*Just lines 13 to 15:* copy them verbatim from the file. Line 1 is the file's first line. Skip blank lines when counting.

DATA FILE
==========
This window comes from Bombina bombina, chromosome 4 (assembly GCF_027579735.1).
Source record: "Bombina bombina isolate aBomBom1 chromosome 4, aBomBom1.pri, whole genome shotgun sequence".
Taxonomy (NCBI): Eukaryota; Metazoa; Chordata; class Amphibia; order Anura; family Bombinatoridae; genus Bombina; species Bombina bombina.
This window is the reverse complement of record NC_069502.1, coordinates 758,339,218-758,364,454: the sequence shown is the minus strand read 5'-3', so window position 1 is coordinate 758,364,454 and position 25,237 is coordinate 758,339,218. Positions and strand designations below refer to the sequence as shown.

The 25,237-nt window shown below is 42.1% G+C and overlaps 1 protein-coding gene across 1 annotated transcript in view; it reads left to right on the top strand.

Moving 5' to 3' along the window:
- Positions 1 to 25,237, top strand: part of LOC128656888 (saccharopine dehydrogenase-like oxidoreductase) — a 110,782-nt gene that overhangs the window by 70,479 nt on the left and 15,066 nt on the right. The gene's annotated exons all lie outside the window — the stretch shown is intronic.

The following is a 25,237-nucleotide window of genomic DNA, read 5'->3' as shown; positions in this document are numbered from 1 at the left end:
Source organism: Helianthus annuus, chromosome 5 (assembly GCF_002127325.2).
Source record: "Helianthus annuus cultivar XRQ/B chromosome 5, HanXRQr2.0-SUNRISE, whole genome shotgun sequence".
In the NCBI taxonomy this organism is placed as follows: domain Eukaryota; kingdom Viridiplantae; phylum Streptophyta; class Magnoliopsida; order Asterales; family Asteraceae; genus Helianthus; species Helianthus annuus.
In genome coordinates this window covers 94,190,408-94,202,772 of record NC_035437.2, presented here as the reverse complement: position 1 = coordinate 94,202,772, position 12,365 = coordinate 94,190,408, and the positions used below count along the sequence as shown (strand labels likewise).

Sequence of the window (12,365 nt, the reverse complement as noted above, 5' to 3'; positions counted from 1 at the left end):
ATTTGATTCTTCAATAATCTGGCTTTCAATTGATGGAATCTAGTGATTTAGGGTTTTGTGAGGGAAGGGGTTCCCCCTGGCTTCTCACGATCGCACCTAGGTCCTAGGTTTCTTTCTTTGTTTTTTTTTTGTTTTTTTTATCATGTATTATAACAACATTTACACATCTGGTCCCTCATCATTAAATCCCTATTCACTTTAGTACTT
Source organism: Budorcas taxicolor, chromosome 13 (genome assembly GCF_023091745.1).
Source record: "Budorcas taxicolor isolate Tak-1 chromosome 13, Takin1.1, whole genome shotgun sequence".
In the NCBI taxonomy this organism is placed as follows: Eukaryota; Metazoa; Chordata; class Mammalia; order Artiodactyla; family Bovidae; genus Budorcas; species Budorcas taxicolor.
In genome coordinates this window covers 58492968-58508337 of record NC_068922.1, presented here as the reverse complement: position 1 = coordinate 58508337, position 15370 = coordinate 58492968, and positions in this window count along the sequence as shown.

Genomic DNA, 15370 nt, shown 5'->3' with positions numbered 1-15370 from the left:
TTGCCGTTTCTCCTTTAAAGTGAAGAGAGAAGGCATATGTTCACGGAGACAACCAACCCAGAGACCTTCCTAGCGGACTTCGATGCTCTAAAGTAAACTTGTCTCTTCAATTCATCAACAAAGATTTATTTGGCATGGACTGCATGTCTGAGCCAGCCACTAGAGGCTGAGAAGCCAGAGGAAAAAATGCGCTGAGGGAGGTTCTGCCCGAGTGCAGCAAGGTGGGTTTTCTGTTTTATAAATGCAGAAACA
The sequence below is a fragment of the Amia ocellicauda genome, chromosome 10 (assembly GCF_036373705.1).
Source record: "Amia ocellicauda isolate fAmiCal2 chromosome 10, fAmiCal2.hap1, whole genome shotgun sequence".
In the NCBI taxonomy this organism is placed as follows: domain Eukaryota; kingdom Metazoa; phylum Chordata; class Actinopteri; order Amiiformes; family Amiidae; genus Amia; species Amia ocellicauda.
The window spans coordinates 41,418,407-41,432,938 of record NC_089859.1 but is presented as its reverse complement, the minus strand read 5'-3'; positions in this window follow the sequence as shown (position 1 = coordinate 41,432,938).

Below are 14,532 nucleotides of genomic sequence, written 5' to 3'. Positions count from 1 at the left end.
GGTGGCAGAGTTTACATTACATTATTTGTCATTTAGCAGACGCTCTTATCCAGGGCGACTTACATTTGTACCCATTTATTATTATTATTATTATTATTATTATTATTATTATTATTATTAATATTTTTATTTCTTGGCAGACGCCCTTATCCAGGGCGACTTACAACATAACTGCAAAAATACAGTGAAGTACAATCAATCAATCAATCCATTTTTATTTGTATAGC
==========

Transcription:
Sequence of the window (12,365 nt, the reverse complement as noted above, 5' to 3'; positions counted from 1 at the left end):
ATTTGATTCTTCAATAATCTGGCTTTCAATTGATGGAATCTAGTGATTTAGGGTTTTGTGAGGGAAGGGGTTCCCCCTGGCTTCTCACGATCGCACCTAGGTCCTAGGTTTCTTTCTTTGTTTTTTTTTTGTTTTTTTTATCATGTATTATAACAACATTTACACATCTGGTCCCTCATCATTAAATCCCTATTCACTTTAGTACTT
Source organism: Budorcas taxicolor, chromosome 13 (genome assembly GCF_023091745.1).